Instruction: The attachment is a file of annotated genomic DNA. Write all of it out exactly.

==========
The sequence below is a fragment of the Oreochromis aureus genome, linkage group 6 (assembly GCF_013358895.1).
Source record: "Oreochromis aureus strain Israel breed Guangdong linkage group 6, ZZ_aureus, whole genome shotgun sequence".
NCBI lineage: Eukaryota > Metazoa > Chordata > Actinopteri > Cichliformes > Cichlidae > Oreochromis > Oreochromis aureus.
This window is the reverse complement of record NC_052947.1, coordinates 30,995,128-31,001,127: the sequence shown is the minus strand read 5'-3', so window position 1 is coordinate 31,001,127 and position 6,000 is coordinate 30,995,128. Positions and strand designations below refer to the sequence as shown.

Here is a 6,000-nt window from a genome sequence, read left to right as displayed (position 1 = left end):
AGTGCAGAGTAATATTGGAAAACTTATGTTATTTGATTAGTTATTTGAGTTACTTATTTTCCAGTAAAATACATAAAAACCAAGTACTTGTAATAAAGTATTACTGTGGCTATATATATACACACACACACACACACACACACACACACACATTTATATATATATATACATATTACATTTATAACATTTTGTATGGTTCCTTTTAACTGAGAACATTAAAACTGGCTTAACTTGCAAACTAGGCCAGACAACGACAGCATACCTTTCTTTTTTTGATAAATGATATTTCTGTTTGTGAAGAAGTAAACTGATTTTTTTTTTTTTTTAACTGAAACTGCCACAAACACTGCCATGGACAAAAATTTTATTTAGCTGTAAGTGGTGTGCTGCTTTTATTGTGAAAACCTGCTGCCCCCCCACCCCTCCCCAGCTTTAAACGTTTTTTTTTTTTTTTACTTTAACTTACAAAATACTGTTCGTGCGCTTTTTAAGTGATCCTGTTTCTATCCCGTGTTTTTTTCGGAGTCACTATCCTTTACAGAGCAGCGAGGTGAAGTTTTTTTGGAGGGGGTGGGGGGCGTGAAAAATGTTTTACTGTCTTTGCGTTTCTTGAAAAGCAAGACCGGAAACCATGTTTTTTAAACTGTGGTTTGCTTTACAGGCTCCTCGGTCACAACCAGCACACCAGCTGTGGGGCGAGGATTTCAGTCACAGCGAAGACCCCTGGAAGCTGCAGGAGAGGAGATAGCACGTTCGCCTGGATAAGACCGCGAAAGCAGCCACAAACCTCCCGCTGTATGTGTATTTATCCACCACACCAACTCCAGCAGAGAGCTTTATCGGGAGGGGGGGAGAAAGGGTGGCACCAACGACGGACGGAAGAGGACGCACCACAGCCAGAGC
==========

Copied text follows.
The sequence below is a fragment of the Oreochromis aureus genome, linkage group 6 (assembly GCF_013358895.1).
Source record: "Oreochromis aureus strain Israel breed Guangdong linkage group 6, ZZ_aureus, whole genome shotgun sequence".
NCBI lineage: Eukaryota > Metazoa > Chordata > Actinopteri > Cichliformes > Cichlidae > Oreochromis > Oreochromis aureus.
This window is the reverse complement of record NC_052947.1, coordinates 30,995,128-31,001,127: the sequence shown is the minus strand read 5'-3', so window position 1 is coordinate 31,001,127 and position 6,000 is coordinate 30,995,128. Positions and strand designations below refer to the sequence as shown.

Here is a 6,000-nt window from a genome sequence, read left to right as displayed (position 1 = left end):
AGTGCAGAGTAATATTGGAAAACTTATGTTATTTGATTAGTTATTTGAGTTACTTATTTTCCAGTAAAATACATAAAAACCAAGTACTTGTAATAAAGTATTACTGTGGCTATATATATACACACACACACACACACACACACACACACACATTTATATATATATATACATATTACATTTATAACATTTTGTATGGTTCCTTTTAACTGAGAACATTAAAACTGGCTTAACTTGCAAACTAGGCCAGACAACGACAGCATACCTTTCTTTTTTTGATAAATGATATTTCTGTTTGTGAAGAAGTAAACTGATTTTTTTTTTTTTTTAACTGAAACTGCCACAAACACTGCCATGGACAAAAATTTTATTTAGCTGTAAGTGGTGTGCTGCTTTTATTGTGAAAACCTGCTGCCCCCCCACCCCTCCCCAGCTTTAAACGTTTTTTTTTTTTTTTACTTTAACTTACAAAATACTGTTCGTGCGCTTTTTAAGTGATCCTGTTTCTATCCCGTGTTTTTTTCGGAGTCACTATCCTTTACAGAGCAGCGAGGTGAAGTTTTTTTGGAGGGGGTGGGGGGCGTGAAAAATGTTTTACTGTCTTTGCGTTTCTTGAAAAGCAAGACCGGAAACCATGTTTTTTAAACTGTGGTTTGCTTTACAGGCTCCTCGGTCACAACCAGCACACCAGCTGTGGGGCGAGGATTTCAGTCACAGCGAAGACCCCTGGAAGCTGCAGGAGAGGAGATAGCACGTTCGCCTGGATAAGACCGCGAAAGCAGCCACAAACCTCCCGCTGTATGTGTATTTATCCACCACACCAACTCCAGCAGAGAGCTTTATCGGGAGGGGGGGAGAAAGGGTGGCACCAACGACGGACGGAAGAGGACGCACCACAGCCAGAGC